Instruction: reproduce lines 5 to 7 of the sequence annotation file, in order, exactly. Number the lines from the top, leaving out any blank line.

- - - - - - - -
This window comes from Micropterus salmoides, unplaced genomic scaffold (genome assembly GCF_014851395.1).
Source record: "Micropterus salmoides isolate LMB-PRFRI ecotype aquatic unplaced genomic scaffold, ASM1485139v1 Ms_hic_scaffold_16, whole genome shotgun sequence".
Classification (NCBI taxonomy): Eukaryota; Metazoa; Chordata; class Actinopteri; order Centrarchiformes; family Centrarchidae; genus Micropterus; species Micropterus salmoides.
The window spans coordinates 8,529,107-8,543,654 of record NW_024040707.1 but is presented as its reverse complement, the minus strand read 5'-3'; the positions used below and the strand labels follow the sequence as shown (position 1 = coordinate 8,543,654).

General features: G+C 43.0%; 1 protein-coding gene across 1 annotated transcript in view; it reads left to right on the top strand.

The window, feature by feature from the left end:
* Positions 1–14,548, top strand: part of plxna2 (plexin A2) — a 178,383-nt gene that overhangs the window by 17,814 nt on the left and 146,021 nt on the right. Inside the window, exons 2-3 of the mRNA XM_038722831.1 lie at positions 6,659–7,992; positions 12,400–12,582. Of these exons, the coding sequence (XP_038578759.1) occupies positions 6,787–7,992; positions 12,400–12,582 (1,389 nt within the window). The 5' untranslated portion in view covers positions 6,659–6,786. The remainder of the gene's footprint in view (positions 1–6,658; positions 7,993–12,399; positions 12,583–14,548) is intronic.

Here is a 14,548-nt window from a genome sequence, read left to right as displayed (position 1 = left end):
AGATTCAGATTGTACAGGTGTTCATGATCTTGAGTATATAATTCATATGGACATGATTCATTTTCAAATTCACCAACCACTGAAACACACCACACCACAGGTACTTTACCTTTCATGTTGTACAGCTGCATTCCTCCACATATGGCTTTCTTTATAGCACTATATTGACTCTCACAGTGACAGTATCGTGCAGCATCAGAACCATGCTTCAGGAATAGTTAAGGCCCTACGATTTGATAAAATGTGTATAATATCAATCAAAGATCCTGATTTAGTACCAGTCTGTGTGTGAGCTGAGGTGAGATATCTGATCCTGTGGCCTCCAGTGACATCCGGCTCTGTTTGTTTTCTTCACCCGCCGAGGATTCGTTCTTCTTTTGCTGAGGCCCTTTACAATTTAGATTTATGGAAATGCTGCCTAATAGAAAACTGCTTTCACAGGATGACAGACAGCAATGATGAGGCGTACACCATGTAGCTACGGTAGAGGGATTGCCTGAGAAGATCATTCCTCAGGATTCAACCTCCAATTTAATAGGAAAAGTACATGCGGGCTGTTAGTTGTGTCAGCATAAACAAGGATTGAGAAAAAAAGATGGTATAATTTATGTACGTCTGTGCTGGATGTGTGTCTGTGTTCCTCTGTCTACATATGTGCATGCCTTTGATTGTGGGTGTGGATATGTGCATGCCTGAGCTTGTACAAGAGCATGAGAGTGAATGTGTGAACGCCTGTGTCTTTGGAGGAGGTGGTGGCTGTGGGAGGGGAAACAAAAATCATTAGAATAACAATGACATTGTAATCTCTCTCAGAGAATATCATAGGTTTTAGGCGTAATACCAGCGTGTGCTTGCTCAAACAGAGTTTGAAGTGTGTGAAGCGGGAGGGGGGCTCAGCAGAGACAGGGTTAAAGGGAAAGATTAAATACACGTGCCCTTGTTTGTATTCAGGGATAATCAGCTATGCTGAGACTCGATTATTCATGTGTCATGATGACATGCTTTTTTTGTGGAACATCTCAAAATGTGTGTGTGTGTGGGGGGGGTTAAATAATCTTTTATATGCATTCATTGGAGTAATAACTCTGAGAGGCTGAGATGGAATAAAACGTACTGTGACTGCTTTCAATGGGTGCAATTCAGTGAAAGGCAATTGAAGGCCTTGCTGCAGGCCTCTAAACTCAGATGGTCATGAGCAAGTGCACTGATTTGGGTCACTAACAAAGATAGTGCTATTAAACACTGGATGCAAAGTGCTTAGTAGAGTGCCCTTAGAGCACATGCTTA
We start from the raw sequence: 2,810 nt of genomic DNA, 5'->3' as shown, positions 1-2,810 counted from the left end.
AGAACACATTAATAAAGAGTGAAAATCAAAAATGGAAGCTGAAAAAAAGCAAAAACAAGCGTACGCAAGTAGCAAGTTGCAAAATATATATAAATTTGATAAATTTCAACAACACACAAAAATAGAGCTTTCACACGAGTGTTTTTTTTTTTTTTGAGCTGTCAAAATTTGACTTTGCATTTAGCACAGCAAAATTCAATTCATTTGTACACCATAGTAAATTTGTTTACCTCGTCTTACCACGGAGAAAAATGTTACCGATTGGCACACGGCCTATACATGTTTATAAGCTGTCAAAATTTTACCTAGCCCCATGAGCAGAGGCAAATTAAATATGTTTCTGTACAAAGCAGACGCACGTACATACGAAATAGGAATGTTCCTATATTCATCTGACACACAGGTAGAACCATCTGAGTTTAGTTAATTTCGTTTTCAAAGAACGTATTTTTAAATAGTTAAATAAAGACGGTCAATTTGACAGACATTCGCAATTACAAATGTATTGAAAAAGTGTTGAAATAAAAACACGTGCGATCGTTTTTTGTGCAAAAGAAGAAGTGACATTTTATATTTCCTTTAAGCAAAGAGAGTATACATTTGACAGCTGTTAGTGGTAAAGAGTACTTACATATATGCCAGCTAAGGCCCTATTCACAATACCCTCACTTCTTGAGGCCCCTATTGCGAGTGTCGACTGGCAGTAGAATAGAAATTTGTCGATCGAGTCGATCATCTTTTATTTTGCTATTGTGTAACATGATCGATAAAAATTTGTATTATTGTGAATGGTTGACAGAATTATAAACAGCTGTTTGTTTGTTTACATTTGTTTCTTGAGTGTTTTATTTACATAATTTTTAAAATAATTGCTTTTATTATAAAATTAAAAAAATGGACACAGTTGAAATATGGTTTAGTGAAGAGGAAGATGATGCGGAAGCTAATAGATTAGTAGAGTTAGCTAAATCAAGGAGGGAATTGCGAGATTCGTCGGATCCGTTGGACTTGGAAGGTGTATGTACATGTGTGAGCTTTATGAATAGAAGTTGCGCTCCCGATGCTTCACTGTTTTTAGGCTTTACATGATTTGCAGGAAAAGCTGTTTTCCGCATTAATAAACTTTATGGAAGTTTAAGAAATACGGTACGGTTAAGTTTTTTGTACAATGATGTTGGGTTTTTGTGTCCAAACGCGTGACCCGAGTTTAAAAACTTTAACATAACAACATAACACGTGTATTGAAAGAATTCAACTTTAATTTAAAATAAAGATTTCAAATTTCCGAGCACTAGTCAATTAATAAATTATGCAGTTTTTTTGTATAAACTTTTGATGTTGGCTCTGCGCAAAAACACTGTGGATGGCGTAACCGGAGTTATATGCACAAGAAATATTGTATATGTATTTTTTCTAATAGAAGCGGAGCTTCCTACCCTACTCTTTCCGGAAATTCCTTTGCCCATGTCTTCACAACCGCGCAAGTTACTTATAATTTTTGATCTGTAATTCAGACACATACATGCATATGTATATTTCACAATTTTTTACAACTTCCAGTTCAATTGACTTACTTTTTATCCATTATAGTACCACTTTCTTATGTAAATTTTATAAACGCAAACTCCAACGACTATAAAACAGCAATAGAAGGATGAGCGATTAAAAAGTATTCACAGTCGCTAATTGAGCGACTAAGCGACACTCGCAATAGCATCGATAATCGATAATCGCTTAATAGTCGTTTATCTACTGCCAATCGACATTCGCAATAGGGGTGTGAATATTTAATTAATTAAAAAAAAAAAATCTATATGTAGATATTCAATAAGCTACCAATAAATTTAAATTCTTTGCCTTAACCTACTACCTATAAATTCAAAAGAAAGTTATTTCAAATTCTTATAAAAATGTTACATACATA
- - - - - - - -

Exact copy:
General features: G+C 43.0%; 1 protein-coding gene across 1 annotated transcript in view; it reads left to right on the top strand.

The window, feature by feature from the left end:
* Positions 1–14,548, top strand: part of plxna2 (plexin A2) — a 178,383-nt gene that overhangs the window by 17,814 nt on the left and 146,021 nt on the right. Inside the window, exons 2-3 of the mRNA XM_038722831.1 lie at positions 6,659–7,992; positions 12,400–12,582. Of these exons, the coding sequence (XP_038578759.1) occupies positions 6,787–7,992; positions 12,400–12,582 (1,389 nt within the window). The 5' untranslated portion in view covers positions 6,659–6,786. The remainder of the gene's footprint in view (positions 1–6,658; positions 7,993–12,399; positions 12,583–14,548) is intronic.